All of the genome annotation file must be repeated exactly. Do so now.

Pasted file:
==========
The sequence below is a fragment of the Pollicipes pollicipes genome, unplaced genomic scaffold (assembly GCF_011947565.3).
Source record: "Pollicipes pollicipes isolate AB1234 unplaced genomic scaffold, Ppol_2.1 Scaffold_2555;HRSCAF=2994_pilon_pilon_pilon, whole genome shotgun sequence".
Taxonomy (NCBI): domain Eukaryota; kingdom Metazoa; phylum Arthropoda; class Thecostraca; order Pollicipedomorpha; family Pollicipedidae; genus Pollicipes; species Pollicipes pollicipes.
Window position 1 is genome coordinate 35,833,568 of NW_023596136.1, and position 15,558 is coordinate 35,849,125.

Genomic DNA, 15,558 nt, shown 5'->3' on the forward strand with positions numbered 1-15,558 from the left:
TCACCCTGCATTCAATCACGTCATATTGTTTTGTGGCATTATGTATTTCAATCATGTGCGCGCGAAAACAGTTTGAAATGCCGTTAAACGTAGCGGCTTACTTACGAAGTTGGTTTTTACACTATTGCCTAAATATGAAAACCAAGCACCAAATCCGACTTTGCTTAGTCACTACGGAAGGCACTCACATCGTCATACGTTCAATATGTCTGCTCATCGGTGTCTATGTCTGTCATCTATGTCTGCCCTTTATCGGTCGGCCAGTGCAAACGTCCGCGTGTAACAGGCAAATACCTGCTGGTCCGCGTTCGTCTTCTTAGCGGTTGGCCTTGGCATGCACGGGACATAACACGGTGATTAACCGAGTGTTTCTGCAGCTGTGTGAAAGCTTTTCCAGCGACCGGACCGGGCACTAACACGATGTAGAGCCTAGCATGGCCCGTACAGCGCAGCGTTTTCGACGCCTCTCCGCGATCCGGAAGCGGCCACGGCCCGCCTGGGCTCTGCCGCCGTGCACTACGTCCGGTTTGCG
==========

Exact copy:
The sequence below is a fragment of the Pollicipes pollicipes genome, unplaced genomic scaffold (assembly GCF_011947565.3).
Source record: "Pollicipes pollicipes isolate AB1234 unplaced genomic scaffold, Ppol_2.1 Scaffold_2555;HRSCAF=2994_pilon_pilon_pilon, whole genome shotgun sequence".
Taxonomy (NCBI): domain Eukaryota; kingdom Metazoa; phylum Arthropoda; class Thecostraca; order Pollicipedomorpha; family Pollicipedidae; genus Pollicipes; species Pollicipes pollicipes.
Window position 1 is genome coordinate 35,833,568 of NW_023596136.1, and position 15,558 is coordinate 35,849,125.

Genomic DNA, 15,558 nt, shown 5'->3' on the forward strand with positions numbered 1-15,558 from the left:
TCACCCTGCATTCAATCACGTCATATTGTTTTGTGGCATTATGTATTTCAATCATGTGCGCGCGAAAACAGTTTGAAATGCCGTTAAACGTAGCGGCTTACTTACGAAGTTGGTTTTTACACTATTGCCTAAATATGAAAACCAAGCACCAAATCCGACTTTGCTTAGTCACTACGGAAGGCACTCACATCGTCATACGTTCAATATGTCTGCTCATCGGTGTCTATGTCTGTCATCTATGTCTGCCCTTTATCGGTCGGCCAGTGCAAACGTCCGCGTGTAACAGGCAAATACCTGCTGGTCCGCGTTCGTCTTCTTAGCGGTTGGCCTTGGCATGCACGGGACATAACACGGTGATTAACCGAGTGTTTCTGCAGCTGTGTGAAAGCTTTTCCAGCGACCGGACCGGGCACTAACACGATGTAGAGCCTAGCATGGCCCGTACAGCGCAGCGTTTTCGACGCCTCTCCGCGATCCGGAAGCGGCCACGGCCCGCCTGGGCTCTGCCGCCGTGCACTACGTCCGGTTTGCG